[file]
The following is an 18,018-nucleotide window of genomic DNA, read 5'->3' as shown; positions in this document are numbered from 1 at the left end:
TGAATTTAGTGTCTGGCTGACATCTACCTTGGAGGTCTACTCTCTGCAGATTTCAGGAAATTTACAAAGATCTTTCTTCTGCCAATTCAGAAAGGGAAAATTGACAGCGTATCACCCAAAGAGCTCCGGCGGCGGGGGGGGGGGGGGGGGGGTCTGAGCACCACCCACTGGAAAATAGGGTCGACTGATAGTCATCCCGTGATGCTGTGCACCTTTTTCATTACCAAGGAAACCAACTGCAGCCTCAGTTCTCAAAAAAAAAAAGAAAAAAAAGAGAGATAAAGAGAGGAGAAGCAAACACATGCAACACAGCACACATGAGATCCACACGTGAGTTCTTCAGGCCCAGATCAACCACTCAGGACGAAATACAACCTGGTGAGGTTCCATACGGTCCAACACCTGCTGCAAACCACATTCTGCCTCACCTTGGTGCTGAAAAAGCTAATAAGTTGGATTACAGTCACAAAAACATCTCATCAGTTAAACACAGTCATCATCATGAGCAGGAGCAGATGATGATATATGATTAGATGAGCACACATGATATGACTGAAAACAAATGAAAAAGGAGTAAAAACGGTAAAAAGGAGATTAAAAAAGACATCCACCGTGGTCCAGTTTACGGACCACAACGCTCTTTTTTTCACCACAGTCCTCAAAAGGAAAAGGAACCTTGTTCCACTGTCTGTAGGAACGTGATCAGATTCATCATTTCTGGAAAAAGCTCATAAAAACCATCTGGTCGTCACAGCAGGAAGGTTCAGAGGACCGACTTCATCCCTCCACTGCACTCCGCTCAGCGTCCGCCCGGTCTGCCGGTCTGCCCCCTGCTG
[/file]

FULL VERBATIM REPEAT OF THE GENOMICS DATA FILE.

The following is an 18,018-nucleotide window of genomic DNA, read 5'->3' as shown; positions in this document are numbered from 1 at the left end:
TGAATTTAGTGTCTGGCTGACATCTACCTTGGAGGTCTACTCTCTGCAGATTTCAGGAAATTTACAAAGATCTTTCTTCTGCCAATTCAGAAAGGGAAAATTGACAGCGTATCACCCAAAGAGCTCCGGCGGCGGGGGGGGGGGGGGGGGGGTCTGAGCACCACCCACTGGAAAATAGGGTCGACTGATAGTCATCCCGTGATGCTGTGCACCTTTTTCATTACCAAGGAAACCAACTGCAGCCTCAGTTCTCAAAAAAAAAAAGAAAAAAAAGAGAGATAAAGAGAGGAGAAGCAAACACATGCAACACAGCACACATGAGATCCACACGTGAGTTCTTCAGGCCCAGATCAACCACTCAGGACGAAATACAACCTGGTGAGGTTCCATACGGTCCAACACCTGCTGCAAACCACATTCTGCCTCACCTTGGTGCTGAAAAAGCTAATAAGTTGGATTACAGTCACAAAAACATCTCATCAGTTAAACACAGTCATCATCATGAGCAGGAGCAGATGATGATATATGATTAGATGAGCACACATGATATGACTGAAAACAAATGAAAAAGGAGTAAAAACGGTAAAAAGGAGATTAAAAAAGACATCCACCGTGGTCCAGTTTACGGACCACAACGCTCTTTTTTTCACCACAGTCCTCAAAAGGAAAAGGAACCTTGTTCCACTGTCTGTAGGAACGTGATCAGATTCATCATTTCTGGAAAAAGCTCATAAAAACCATCTGGTCGTCACAGCAGGAAGGTTCAGAGGACCGACTTCATCCCTCCACTGCACTCCGCTCAGCGTCCGCCCGGTCTGCCGGTCTGCCCCCTGCTG